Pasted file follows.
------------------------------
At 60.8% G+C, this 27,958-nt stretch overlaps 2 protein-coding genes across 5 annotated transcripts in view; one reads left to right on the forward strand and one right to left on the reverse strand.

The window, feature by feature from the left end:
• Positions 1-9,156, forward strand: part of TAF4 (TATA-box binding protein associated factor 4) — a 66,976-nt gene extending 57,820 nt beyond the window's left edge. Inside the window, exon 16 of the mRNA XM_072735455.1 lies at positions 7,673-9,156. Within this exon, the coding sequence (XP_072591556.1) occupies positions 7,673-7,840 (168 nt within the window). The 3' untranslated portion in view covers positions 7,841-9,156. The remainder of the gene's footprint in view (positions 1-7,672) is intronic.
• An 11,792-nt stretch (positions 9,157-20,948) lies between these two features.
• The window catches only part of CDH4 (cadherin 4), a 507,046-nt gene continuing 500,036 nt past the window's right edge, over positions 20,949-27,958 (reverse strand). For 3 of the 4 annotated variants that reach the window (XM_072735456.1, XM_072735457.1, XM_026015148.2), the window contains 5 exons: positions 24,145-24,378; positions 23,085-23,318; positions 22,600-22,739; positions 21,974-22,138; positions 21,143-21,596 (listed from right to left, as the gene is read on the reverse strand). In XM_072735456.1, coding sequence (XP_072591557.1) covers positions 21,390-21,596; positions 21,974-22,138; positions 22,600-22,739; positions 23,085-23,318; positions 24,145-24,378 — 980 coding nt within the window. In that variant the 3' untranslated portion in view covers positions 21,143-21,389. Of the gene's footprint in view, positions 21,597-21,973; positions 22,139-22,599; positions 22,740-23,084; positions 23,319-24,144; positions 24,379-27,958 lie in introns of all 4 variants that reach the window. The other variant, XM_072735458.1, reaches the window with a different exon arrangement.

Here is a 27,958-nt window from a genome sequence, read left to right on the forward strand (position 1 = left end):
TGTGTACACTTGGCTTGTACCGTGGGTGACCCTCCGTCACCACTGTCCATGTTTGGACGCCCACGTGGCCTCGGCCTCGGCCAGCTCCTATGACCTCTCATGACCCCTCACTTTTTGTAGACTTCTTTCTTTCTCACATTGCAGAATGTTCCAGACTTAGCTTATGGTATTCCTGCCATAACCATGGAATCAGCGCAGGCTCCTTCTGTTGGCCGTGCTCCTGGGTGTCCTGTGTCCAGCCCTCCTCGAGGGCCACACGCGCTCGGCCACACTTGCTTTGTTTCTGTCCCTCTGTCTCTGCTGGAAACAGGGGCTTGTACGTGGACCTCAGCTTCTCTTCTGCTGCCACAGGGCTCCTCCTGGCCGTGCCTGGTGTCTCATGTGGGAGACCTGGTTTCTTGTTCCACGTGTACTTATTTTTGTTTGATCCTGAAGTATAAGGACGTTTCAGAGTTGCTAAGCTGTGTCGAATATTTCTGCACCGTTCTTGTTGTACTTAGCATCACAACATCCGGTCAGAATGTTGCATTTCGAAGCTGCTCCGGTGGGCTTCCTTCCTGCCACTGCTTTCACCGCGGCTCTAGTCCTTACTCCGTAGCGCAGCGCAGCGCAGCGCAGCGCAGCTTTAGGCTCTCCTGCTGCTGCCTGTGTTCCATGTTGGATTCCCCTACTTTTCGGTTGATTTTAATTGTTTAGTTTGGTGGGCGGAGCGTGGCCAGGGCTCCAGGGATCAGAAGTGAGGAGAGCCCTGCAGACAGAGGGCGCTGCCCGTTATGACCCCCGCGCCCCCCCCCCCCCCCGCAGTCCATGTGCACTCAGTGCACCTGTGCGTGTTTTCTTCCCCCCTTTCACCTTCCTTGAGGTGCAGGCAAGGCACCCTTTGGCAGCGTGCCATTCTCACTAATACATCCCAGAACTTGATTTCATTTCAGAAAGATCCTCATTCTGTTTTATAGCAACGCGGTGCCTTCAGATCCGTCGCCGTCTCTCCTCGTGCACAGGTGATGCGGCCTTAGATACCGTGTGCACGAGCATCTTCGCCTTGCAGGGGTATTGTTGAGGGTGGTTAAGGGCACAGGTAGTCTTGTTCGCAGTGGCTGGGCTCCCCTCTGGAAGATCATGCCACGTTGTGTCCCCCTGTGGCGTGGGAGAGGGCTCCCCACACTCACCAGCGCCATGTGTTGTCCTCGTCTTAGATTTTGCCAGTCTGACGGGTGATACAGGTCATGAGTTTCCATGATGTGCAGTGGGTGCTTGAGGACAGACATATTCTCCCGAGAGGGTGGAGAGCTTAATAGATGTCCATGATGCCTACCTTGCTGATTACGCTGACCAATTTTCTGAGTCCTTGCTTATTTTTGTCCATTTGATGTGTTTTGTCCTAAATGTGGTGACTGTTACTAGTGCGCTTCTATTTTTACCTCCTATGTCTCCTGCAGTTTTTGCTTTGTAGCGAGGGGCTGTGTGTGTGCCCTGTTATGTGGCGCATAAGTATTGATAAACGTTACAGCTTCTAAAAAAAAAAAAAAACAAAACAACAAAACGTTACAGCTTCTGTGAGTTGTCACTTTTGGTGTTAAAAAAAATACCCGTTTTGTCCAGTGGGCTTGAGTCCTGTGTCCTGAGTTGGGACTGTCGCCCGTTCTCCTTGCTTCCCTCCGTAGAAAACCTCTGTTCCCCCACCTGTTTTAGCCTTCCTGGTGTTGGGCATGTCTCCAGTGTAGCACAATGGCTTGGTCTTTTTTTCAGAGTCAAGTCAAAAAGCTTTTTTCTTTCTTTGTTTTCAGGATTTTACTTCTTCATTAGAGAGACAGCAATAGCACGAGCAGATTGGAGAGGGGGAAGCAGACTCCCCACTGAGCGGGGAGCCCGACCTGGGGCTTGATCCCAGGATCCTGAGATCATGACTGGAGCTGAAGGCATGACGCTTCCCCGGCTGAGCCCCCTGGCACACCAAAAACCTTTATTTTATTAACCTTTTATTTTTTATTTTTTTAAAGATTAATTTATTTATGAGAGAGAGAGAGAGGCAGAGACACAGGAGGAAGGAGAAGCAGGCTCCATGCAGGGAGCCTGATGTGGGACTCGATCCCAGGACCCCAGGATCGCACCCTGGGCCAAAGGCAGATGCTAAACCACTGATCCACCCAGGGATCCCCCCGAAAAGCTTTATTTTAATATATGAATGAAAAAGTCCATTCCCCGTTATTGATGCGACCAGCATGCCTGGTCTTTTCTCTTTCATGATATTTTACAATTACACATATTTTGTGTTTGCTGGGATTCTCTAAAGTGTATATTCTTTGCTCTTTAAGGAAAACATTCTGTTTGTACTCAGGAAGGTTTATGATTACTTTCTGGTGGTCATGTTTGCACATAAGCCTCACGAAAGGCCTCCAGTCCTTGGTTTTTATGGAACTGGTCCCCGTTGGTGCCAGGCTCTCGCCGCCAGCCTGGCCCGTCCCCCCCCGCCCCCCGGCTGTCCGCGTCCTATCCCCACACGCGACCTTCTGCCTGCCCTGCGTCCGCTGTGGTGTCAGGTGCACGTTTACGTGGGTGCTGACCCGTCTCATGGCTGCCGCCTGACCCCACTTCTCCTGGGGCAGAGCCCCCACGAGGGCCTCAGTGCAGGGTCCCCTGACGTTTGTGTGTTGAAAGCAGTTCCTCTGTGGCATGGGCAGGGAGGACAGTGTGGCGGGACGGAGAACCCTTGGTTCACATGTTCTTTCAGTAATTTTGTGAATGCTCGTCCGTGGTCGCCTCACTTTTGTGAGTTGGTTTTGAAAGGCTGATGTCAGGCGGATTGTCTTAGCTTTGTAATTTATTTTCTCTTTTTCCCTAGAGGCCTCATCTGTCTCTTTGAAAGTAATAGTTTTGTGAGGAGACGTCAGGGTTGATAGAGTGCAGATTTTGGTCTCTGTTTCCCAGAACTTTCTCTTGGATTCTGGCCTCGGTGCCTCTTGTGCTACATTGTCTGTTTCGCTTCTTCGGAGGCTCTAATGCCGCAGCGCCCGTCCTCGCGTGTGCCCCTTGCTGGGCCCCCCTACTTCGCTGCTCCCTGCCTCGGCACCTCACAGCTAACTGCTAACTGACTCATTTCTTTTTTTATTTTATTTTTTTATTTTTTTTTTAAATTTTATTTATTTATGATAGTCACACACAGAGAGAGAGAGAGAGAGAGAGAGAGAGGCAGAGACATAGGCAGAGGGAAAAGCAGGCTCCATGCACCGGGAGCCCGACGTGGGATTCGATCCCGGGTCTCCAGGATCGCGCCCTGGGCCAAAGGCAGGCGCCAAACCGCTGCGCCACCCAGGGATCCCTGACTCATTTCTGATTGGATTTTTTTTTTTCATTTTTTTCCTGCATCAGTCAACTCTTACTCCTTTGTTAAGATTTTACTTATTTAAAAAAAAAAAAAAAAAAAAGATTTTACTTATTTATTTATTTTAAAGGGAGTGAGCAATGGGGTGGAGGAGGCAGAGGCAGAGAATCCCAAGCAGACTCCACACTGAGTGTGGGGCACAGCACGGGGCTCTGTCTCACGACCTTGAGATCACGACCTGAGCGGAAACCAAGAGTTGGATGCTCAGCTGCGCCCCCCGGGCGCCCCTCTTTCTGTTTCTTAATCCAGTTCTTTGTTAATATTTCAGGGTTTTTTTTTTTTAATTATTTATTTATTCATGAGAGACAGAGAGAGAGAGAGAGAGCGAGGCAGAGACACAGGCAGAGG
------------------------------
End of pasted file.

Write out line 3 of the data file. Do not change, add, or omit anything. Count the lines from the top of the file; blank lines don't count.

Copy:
• Positions 1-9,156, forward strand: part of TAF4 (TATA-box binding protein associated factor 4) — a 66,976-nt gene extending 57,820 nt beyond the window's left edge. Inside the window, exon 16 of the mRNA XM_072735455.1 lies at positions 7,673-9,156. Within this exon, the coding sequence (XP_072591556.1) occupies positions 7,673-7,840 (168 nt within the window). The 3' untranslated portion in view covers positions 7,841-9,156. The remainder of the gene's footprint in view (positions 1-7,672) is intronic.